Literature & Philosophy Products

  • The Cognitive Basis of Aesthetics

    Cassirer, Crowther, and the Future

    By Elena Fell, Ioanna Kopsiafti

    This book seeks to fill a void in contemporary aesthetics scholarship by considering the cognitive features that make the aesthetic and artistic worthy of philosophical study. Aesthetic cognition here is defined as the concepts, relations, and phenomena that transform our perceptions and imaginings…

    Hardback – 2016-05-20 
    Routledge
    Routledge Studies in Contemporary Philosophy

  • Sentiment and the Magdalen Hospital

    Luxury, Virtue and the Senses in Eighteenth-Century Culture

    By Mary Peace

    Sentimentalism became popular in the eighteenth century, part of the philosophical idea that truth is founded on emotion or moral sentiment. Peace uses the London Magdalen Hospital for Penitent Prostitutes as a prism through which to explore the sentimental writing of this period.…

    Hardback – 2016-05-15 
    Routledge

  • The Wildness Pleases

    The Origins of Romanticism

    By Christopher Thacker

    First published in 1983. This book charts the growth of Romanticism from the initial reactions to the authoritarian classicism of Louis XIV, through the ‘codification’ of the Sublime by Burke in the 1750s, to the fascination with mystery, fear and violence which dominated the writing of the late…

    Hardback – 2016-02-05
    Routledge

  • Postcolonial Perspectives on Postcommunism in Central and Eastern Europe

    Edited by Dorota Kołodziejczyk, Cristina Şandru

    A quarter of a century after the fall of the Berlin Wall, and from the vantage point of a post-Cold War, globalised, world, there is a need to address the relative neglect of postcommunism in analysis of postcolonial and neo-colonial configurations of power and influence. This book proposes new…

    Hardback – 2016-01-28
    Routledge

  • Feminism and Contemporary Women Writers

    Rethinking Subjectivity

    By Radha Chakravarty

    This book attempts to deal with the problem of literary subjectivity in theory and practice. The works of six contemporary women writers — Doris Lessing, Anita Desai, Mahasweta Devi, Buchi Emecheta, Margaret Atwood and Toni Morrison — are discussed as potential ways of testing and expanding the…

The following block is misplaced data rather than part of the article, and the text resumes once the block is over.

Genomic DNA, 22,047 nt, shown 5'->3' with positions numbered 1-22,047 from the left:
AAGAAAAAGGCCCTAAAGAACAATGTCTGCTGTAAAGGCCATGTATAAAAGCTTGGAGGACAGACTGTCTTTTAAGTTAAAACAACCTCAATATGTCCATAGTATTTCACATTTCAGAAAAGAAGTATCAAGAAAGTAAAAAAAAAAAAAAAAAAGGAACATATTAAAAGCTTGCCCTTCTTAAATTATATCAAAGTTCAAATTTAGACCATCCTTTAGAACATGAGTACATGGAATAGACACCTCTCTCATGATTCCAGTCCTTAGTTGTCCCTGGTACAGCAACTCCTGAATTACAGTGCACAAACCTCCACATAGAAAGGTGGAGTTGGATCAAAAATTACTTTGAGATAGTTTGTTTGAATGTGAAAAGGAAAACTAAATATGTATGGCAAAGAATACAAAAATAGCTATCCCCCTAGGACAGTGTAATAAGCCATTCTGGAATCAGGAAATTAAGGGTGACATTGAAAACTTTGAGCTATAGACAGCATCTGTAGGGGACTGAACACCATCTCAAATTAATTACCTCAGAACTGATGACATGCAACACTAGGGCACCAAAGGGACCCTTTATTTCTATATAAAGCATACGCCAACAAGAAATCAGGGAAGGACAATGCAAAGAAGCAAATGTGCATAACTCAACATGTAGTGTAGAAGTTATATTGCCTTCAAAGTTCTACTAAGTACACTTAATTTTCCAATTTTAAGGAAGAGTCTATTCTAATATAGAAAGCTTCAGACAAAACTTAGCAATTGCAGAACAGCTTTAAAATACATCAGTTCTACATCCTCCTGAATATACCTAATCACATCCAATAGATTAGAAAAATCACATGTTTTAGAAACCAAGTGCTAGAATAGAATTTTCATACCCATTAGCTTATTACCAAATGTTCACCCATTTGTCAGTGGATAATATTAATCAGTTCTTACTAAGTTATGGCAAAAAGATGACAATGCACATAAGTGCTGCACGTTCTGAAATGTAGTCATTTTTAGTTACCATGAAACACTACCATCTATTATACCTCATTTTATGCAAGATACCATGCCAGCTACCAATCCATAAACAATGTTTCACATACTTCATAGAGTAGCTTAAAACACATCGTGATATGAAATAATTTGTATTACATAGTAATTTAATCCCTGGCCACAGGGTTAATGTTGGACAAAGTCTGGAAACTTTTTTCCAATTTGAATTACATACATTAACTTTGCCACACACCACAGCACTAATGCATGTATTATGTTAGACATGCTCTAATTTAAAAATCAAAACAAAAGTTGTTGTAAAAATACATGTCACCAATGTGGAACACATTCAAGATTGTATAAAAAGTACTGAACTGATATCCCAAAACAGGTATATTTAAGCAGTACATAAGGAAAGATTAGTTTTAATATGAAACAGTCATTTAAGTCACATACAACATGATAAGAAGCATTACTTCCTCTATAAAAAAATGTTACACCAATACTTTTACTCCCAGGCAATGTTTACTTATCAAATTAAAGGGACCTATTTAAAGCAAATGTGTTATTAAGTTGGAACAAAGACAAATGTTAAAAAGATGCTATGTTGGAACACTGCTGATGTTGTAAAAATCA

Paperback – 2016-01-21
    Routledge India

  • Shakespeare in Hate

    Emotions, Passions, Selfhood

    By Peter Kishore Saval

    Hate, malice, rage, and enmity: what would Shakespeare’s plays be without these demonic, unruly passions? This book studies how the tirades and unrestrained villainy of Shakespeare’s art explode the decorum and safety of our sanitized lives and challenge the limits of our selfhood. Everyone knows…

    Hardback – 2015-12-11
    Routledge
    Routledge Studies in Shakespeare

  • The Routledge Companion to Philosophy of Literature

    Edited by Noël Carroll, John Gibson

    The Routledge Companion to Philosophy of Literature is an in-depth examination of literature through a philosophical lens, written by distinguished figures across the major divisions of philosophy. Its 40 newly-commissioned essays are divided into six sections: historical foundations what is…

    Hardback – 2015-12-09
    Routledge
    Routledge Philosophy Companions

  • Joseph Conrad and the Ethics of Darwinism (Routledge Revivals)

    The Challenges of Science

    By Allan Hunter

    First published in 1983, this book explores a number of avenues of critical thinking about Joseph Conrad, showing him as an author deeply concerned with humankind’s ethical motivation and its relationship with the ideas of evolution current in his day. Allan Hunter establishes Conrad’s detailed…

    Paperback – 2015-12-08
    Routledge
    Routledge Revivals

  • Rethinking the Politics of Absurdity

    Albert Camus, Postmodernity, and the Survival of Innocence

    By Matthew H. Bowker

    What does it mean to describe something or someone as absurd? Why did absurd philosophy and literature become so popular amidst the violent conflicts and terrors of the mid- to late-twentieth century? Is it possible to understand absurdity not as a feature of events, but as a psychological posture…

    Paperback – 2015-12-01
    Routledge
    Routledge Innovations in Political Theory

  • Narrative Identity, Autonomy, and Mortality

    From Frankfurt and MacIntyre to Kierkegaard

    By John J. Davenport

    In the last two decades, interest in narrative conceptions of identity has grown exponentially, though there is little agreement about what a "life-narrative" might be. In connecting Kierkegaard with virtue ethics, several scholars have recently argued that narrative models of selves and…

    Paperback – 2015-10-29
    Routledge
    Routledge Studies in Contemporary Philosophy

  • Writers and Social Thought in Africa

    Edited by Wale Adebanwi

    Social theory and social theorizing about Africa has largely ignored African literature. However, because writers are some of the continent’s finest social thinkers, they have produced – and continue to produce – works which constitute potential sources for the analysis of social thought, and for…

    Hardback – 2015-10-27
    Routledge

  • Rethinking the Mind-Body Relationship in Early Modern Literature, Philosophy, and Medicine

    The Renaissance of the Body

    By Charis Charalampous

    This book explores a neglected feature of intellectual history and literature in the early modern period: the ways in which the body was theorized and represented as an intelligent cognitive agent, with desires, appetites, and understandings independent of the mind. It considers the works of early…

    Hardback – 2015-09-17
    Routledge
    Routledge Studies in Renaissance Literature and Culture

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